Do you agree that full end-to-end infrastructure competition in mobile, where viable, is the best means to secure good consumer outcomes? Would alternatives to our current strategy improve these outcomes, and if so, how?

Answer Eight:

End-to-end infrastructure is not really viable as such.

The ISP & MSP networks need to run custom back end infrastructure that is increasingly scalable from 100 Gbps to 400 Gbps to 1 Tbps and on.

It is an issue for a few ISPs & MSPs with back end infrastructure competition; this is why there are so many piggyback MSPs running on EE, 3, O2 & Vodafone.

A direct link mesh topology for infrastructure should be adopted with networking in the local area for mast to mast networking to decrease the amount of hops a packet needs to take between cellular networks, reducing the amount of packets traversing back to a main hub to go between O2 & 3 for example.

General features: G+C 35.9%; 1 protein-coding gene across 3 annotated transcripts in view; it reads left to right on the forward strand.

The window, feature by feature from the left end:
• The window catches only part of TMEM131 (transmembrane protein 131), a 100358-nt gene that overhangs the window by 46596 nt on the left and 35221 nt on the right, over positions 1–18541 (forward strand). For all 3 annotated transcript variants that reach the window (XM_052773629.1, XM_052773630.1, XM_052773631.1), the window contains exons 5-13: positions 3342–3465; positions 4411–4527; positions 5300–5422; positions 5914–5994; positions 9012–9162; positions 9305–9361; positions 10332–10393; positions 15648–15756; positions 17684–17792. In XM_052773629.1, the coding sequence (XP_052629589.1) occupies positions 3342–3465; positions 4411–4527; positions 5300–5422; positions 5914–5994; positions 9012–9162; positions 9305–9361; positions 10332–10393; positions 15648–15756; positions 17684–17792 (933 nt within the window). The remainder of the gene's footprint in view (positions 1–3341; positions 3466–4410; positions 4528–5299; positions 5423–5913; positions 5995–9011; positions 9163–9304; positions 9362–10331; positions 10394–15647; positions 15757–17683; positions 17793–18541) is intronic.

Question Nine:

In future, might new mobile competition issues arise that could affect consumer outcomes? If so, what are these concerns, and what might give rise to them?

Answer Nine:

Initial lower bills = good for the people who change.

Lower phone costs for BT whole package customers.

BT Business Internet, BT Home Internet, BT Home Phone, BT Business Phone - all needs to be linked into one account to enable easy paying and sorting out with new mobile services being provided by BT & BT Business.

Higher bills for the people who stay on other MSPs due to the costs of the network & Internet connectivity through LINX, but the loss in revenue could be an issue and make prices rise.

Question Ten:

Does the bundling of a range of digital communications services, including some which may demonstrate enduring competition problems individually, present new competition challenges? If so, how might these issues be resolved through regulation, and does Ofcom have the necessary tools available?

Answer Ten:

BT Business Internet, BT Home Internet, BT Home Phone, BT Business Phone - all needs to be linked into one account to enable easy paying and sorting out with new mobile services being provided by BT & BT Business.